The U.N atomic watchdog body is reviewing Russia’s request for an analysis of whether a U.S. military strike on Syria could cause a radiation disaster if a missile hits an atomic reactor, Reuters reported Friday.
“I can confirm that the (International Atomic Energy Agency) IAEA has received a formal request from the Russian Federation. The agency is considering the questions raised,” IAEA spokeswoman Gill Tudor reportedly said in an e-mail, providing no more specifics.
Russia on Thursday submitted an official plea to the IAEA to analyze the potential for a Syrian nuclear disaster, according to Russian press reports.
“We request the agency to immediately react to the current situation and provide member states with an analysis of risks, related to potential U.S. strikes on a neutron reactor and other objects in Syria,” Russian diplomat Vladimir Voronkov reportedly said.
Atomic specialists told Reuters that the Miniature Neutron Source Reactor near Damascus is not large and any potential contamination from radioactive fallout would be limited to the immediate area. The research facility might be fueled by about 1 kilogram of highly enriched uranium, but that is far less than the 25 kilograms needed to build a bomb, according to the report.
The wire service quotes an unnamed Western diplomat in Vienna who minimized the potential radiation threat.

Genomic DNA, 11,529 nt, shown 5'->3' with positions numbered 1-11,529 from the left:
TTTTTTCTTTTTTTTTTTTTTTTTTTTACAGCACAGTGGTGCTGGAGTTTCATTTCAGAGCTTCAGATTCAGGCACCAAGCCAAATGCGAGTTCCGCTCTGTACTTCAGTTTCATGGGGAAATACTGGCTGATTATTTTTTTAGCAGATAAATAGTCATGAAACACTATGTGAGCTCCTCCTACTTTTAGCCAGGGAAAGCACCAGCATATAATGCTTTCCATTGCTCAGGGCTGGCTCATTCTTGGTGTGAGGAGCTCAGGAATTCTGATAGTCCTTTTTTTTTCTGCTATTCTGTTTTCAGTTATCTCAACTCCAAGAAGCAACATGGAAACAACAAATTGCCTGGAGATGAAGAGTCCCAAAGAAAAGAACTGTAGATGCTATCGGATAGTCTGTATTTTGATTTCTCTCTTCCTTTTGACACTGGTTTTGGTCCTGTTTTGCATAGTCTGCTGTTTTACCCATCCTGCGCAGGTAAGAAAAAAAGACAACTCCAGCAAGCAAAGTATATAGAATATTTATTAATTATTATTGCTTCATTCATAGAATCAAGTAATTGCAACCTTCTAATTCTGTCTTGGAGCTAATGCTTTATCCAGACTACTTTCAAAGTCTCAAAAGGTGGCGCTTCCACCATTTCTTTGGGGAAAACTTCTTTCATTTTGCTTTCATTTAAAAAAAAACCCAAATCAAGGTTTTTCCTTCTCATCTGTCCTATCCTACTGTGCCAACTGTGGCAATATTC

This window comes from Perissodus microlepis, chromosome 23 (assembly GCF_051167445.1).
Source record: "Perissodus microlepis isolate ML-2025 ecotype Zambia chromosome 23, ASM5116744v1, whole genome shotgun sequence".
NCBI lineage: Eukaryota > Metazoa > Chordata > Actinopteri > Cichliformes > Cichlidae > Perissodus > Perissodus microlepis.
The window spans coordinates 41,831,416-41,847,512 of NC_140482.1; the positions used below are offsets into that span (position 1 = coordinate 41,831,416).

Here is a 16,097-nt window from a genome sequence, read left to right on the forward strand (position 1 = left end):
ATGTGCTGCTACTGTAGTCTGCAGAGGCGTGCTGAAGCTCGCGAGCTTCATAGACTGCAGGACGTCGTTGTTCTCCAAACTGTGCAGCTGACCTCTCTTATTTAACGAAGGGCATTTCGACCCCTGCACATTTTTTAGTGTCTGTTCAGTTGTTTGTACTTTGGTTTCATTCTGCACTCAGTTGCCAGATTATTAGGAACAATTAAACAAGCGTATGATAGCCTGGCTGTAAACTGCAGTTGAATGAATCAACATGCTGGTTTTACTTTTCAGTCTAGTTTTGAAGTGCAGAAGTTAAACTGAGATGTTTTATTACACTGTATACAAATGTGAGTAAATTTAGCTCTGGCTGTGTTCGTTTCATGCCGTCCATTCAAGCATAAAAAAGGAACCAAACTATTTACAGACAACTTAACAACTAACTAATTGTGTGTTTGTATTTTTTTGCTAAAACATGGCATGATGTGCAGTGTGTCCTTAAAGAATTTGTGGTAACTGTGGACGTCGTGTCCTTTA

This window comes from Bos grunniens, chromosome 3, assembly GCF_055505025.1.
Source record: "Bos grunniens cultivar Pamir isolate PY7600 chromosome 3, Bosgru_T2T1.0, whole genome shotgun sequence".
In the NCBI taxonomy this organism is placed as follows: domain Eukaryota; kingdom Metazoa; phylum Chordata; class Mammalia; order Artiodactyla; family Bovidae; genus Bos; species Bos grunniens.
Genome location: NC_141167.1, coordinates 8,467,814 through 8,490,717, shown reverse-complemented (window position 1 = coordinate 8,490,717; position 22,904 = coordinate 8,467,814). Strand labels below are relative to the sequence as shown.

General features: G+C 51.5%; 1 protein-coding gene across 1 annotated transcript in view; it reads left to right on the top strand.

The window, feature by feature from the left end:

“It is very unlikely that something like this happens, and the quantity which is in this research reactor is very small,” the envoy reportedly said. “I have the feeling that the agency does not perceive this as a very grave concern.”
The IAEA’s board of governors will meet this week in the Austrian capital for a week-long meeting, one of four annually held by the 35-nation body.
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"Wikileaks published more than 8,000 documents purportedly taken from the Democratic National Committee Friday, just days before the start of the party's convention in Philadelphia. The documents included briefings on off-the-record fundraisers and candid photographs."
Hillary Clinton "is widely expected to announce her choice" of vice president "in an email to supporters while on a campaign swing in Florida on Friday afternoon." The consensus: it'll be Sen. Tim Kaine of Virginia, although Sen. Cory Booker of New Jersey and Agriculture Secretary Tom Vilsack are also said to be in the running.
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